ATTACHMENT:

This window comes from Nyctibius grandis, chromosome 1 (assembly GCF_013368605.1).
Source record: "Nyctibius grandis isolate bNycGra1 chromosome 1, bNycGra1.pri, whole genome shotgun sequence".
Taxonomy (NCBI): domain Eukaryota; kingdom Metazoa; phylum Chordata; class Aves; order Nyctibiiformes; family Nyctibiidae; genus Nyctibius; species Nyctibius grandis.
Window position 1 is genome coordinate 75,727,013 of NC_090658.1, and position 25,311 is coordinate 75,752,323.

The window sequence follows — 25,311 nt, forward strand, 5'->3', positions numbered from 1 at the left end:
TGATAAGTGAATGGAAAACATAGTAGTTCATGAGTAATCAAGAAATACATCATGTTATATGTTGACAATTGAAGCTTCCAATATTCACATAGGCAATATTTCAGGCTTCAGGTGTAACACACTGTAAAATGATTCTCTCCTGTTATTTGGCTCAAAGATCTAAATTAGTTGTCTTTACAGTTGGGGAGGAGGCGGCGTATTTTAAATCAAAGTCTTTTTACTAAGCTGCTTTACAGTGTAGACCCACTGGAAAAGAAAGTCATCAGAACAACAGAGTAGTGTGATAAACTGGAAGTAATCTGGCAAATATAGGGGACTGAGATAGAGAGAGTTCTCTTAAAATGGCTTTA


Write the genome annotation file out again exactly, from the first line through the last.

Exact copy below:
This window comes from Nyctibius grandis, chromosome 1 (assembly GCF_013368605.1).
Source record: "Nyctibius grandis isolate bNycGra1 chromosome 1, bNycGra1.pri, whole genome shotgun sequence".
Taxonomy (NCBI): domain Eukaryota; kingdom Metazoa; phylum Chordata; class Aves; order Nyctibiiformes; family Nyctibiidae; genus Nyctibius; species Nyctibius grandis.
Window position 1 is genome coordinate 75,727,013 of NC_090658.1, and position 25,311 is coordinate 75,752,323.

The window sequence follows — 25,311 nt, forward strand, 5'->3', positions numbered from 1 at the left end:
TGATAAGTGAATGGAAAACATAGTAGTTCATGAGTAATCAAGAAATACATCATGTTATATGTTGACAATTGAAGCTTCCAATATTCACATAGGCAATATTTCAGGCTTCAGGTGTAACACACTGTAAAATGATTCTCTCCTGTTATTTGGCTCAAAGATCTAAATTAGTTGTCTTTACAGTTGGGGAGGAGGCGGCGTATTTTAAATCAAAGTCTTTTTACTAAGCTGCTTTACAGTGTAGACCCACTGGAAAAGAAAGTCATCAGAACAACAGAGTAGTGTGATAAACTGGAAGTAATCTGGCAAATATAGGGGACTGAGATAGAGAGAGTTCTCTTAAAATGGCTTTA